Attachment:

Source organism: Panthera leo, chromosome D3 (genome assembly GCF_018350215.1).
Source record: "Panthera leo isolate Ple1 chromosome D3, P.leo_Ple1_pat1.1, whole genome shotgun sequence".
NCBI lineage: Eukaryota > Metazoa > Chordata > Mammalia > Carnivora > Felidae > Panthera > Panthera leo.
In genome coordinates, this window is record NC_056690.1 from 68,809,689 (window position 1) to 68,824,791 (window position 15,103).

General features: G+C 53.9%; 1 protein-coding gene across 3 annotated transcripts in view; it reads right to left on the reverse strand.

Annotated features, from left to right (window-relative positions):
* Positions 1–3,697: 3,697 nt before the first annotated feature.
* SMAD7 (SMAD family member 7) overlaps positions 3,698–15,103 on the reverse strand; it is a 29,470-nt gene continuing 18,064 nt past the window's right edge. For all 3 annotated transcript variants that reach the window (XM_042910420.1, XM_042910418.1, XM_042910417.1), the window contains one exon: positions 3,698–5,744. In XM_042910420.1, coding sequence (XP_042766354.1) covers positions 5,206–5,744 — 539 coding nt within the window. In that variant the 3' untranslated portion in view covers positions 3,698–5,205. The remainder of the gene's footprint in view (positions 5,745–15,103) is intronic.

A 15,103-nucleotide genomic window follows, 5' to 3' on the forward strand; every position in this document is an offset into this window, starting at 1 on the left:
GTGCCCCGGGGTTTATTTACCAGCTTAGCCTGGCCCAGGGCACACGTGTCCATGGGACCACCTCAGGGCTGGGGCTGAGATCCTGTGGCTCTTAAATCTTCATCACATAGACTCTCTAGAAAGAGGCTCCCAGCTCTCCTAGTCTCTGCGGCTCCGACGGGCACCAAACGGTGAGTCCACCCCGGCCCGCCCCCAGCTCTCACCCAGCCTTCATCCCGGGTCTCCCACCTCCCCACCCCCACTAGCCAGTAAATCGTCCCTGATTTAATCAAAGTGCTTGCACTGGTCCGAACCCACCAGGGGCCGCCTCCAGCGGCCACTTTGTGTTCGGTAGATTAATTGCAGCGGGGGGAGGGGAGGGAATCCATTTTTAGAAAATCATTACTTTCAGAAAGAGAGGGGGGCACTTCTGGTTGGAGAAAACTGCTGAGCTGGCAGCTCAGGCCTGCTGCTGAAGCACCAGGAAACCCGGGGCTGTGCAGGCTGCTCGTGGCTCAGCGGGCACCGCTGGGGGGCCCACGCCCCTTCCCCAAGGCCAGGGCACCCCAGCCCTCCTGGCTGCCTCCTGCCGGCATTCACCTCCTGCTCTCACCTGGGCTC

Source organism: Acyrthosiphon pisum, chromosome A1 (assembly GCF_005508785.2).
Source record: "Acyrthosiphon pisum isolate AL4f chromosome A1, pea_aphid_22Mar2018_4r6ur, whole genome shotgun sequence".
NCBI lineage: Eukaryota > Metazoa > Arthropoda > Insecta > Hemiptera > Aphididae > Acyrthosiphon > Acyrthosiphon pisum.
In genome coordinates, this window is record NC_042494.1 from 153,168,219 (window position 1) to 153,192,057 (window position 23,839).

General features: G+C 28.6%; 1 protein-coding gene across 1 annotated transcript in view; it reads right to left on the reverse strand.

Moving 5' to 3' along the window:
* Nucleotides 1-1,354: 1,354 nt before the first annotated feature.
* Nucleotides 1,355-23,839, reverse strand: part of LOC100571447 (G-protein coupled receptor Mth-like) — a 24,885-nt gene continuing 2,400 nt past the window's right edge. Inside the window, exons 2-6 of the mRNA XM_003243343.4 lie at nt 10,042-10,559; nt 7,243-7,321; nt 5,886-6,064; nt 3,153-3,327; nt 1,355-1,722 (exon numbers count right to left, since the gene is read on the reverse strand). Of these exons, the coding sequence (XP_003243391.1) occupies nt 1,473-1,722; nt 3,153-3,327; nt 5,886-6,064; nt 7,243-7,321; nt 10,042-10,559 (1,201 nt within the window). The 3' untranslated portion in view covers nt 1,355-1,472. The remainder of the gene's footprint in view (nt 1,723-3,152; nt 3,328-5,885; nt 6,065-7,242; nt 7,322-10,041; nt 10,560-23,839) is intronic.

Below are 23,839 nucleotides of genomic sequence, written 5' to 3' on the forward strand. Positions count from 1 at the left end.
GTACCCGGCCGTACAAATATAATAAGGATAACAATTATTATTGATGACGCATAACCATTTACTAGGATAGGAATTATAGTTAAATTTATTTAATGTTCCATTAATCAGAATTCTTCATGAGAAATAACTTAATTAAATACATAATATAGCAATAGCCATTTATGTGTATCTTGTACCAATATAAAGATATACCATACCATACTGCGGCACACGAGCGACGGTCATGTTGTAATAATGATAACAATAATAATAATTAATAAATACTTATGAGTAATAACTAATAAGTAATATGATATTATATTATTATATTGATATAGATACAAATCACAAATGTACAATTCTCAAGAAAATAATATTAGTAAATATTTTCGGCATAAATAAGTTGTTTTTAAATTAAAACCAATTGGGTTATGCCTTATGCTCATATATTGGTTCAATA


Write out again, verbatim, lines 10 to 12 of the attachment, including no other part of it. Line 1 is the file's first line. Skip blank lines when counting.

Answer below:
GTGCCCCGGGGTTTATTTACCAGCTTAGCCTGGCCCAGGGCACACGTGTCCATGGGACCACCTCAGGGCTGGGGCTGAGATCCTGTGGCTCTTAAATCTTCATCACATAGACTCTCTAGAAAGAGGCTCCCAGCTCTCCTAGTCTCTGCGGCTCCGACGGGCACCAAACGGTGAGTCCACCCCGGCCCGCCCCCAGCTCTCACCCAGCCTTCATCCCGGGTCTCCCACCTCCCCACCCCCACTAGCCAGTAAATCGTCCCTGATTTAATCAAAGTGCTTGCACTGGTCCGAACCCACCAGGGGCCGCCTCCAGCGGCCACTTTGTGTTCGGTAGATTAATTGCAGCGGGGGGAGGGGAGGGAATCCATTTTTAGAAAATCATTACTTTCAGAAAGAGAGGGGGGCACTTCTGGTTGGAGAAAACTGCTGAGCTGGCAGCTCAGGCCTGCTGCTGAAGCACCAGGAAACCCGGGGCTGTGCAGGCTGCTCGTGGCTCAGCGGGCACCGCTGGGGGGCCCACGCCCCTTCCCCAAGGCCAGGGCACCCCAGCCCTCCTGGCTGCCTCCTGCCGGCATTCACCTCCTGCTCTCACCTGGGCTC

Source organism: Acyrthosiphon pisum, chromosome A1 (assembly GCF_005508785.2).
Source record: "Acyrthosiphon pisum isolate AL4f chromosome A1, pea_aphid_22Mar2018_4r6ur, whole genome shotgun sequence".